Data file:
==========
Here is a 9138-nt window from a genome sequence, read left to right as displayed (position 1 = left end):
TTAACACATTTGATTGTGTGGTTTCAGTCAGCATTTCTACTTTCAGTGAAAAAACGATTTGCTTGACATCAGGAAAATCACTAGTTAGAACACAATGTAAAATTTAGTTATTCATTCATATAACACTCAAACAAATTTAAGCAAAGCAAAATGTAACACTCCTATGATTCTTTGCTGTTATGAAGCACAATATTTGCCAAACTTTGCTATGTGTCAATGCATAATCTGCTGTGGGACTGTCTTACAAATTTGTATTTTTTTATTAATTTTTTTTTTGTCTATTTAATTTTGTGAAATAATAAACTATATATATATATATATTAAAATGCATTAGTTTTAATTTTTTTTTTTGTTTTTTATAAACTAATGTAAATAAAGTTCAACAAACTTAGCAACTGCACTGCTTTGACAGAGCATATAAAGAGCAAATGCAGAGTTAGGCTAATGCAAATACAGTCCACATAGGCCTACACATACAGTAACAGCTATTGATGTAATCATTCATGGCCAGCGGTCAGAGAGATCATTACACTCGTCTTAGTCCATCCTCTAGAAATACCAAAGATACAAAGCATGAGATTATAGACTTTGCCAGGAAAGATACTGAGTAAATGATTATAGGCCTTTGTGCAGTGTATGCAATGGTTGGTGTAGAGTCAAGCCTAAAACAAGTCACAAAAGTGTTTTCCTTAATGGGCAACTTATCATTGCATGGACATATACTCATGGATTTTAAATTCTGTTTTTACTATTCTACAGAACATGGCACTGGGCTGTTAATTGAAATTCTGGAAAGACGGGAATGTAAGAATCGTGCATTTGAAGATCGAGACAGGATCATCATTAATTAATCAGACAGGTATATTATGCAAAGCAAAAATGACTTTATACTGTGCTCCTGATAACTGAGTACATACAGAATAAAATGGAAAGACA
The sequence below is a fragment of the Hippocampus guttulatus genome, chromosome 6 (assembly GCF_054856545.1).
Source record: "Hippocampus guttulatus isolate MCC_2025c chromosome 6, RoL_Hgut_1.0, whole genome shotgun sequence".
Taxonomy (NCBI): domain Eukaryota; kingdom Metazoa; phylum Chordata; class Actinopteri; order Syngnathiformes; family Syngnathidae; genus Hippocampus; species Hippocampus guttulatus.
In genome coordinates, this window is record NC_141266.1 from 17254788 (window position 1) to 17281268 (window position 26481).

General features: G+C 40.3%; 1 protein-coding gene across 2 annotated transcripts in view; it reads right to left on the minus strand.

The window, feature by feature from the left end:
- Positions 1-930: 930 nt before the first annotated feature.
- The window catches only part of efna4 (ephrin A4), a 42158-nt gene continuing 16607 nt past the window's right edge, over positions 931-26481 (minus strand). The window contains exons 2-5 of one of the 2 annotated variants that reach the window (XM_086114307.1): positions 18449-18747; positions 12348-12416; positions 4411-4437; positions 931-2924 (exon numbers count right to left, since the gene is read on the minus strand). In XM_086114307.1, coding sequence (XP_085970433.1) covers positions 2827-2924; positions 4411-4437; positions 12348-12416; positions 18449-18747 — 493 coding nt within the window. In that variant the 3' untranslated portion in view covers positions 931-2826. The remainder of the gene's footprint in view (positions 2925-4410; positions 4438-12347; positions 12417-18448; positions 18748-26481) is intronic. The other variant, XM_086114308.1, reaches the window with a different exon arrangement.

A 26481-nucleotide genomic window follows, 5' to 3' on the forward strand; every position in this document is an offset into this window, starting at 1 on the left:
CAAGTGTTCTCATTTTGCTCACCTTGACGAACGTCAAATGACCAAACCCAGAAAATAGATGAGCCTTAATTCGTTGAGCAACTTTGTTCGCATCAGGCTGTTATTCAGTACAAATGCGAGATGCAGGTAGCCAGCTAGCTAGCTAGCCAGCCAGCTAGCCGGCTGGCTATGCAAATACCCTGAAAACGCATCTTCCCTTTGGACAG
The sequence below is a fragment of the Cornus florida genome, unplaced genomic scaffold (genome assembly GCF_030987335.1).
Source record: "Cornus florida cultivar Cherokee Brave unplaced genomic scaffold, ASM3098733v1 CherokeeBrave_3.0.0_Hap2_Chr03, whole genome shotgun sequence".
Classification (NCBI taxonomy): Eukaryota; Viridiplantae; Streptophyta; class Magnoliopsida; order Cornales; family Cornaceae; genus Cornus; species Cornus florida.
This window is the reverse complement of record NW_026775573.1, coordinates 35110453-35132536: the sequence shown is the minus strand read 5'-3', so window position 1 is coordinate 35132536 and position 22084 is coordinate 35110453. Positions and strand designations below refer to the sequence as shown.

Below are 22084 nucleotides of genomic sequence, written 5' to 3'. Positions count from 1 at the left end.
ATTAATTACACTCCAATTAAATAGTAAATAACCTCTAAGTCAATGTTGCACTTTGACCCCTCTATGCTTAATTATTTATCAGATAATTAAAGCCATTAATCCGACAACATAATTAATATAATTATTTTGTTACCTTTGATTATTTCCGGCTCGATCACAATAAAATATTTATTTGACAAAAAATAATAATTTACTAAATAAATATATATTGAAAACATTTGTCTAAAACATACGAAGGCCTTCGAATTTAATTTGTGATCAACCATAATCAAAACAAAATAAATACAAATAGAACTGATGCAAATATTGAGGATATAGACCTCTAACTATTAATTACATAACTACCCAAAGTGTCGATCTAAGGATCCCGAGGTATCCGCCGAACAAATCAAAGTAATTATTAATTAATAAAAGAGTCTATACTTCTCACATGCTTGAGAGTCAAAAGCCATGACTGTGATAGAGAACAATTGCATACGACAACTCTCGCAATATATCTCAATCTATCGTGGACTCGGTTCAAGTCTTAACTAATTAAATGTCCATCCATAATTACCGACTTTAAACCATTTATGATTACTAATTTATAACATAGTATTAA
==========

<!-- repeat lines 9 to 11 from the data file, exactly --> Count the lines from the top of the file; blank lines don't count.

- Positions 1-930: 930 nt before the first annotated feature.
- The window catches only part of efna4 (ephrin A4), a 42158-nt gene continuing 16607 nt past the window's right edge, over positions 931-26481 (minus strand). The window contains exons 2-5 of one of the 2 annotated variants that reach the window (XM_086114307.1): positions 18449-18747; positions 12348-12416; positions 4411-4437; positions 931-2924 (exon numbers count right to left, since the gene is read on the minus strand). In XM_086114307.1, coding sequence (XP_085970433.1) covers positions 2827-2924; positions 4411-4437; positions 12348-12416; positions 18449-18747 — 493 coding nt within the window. In that variant the 3' untranslated portion in view covers positions 931-2826. The remainder of the gene's footprint in view (positions 2925-4410; positions 4438-12347; positions 12417-18448; positions 18748-26481) is intronic. The other variant, XM_086114308.1, reaches the window with a different exon arrangement.

A 26481-nucleotide genomic window follows, 5' to 3' on the forward strand; every position in this document is an offset into this window, starting at 1 on the left: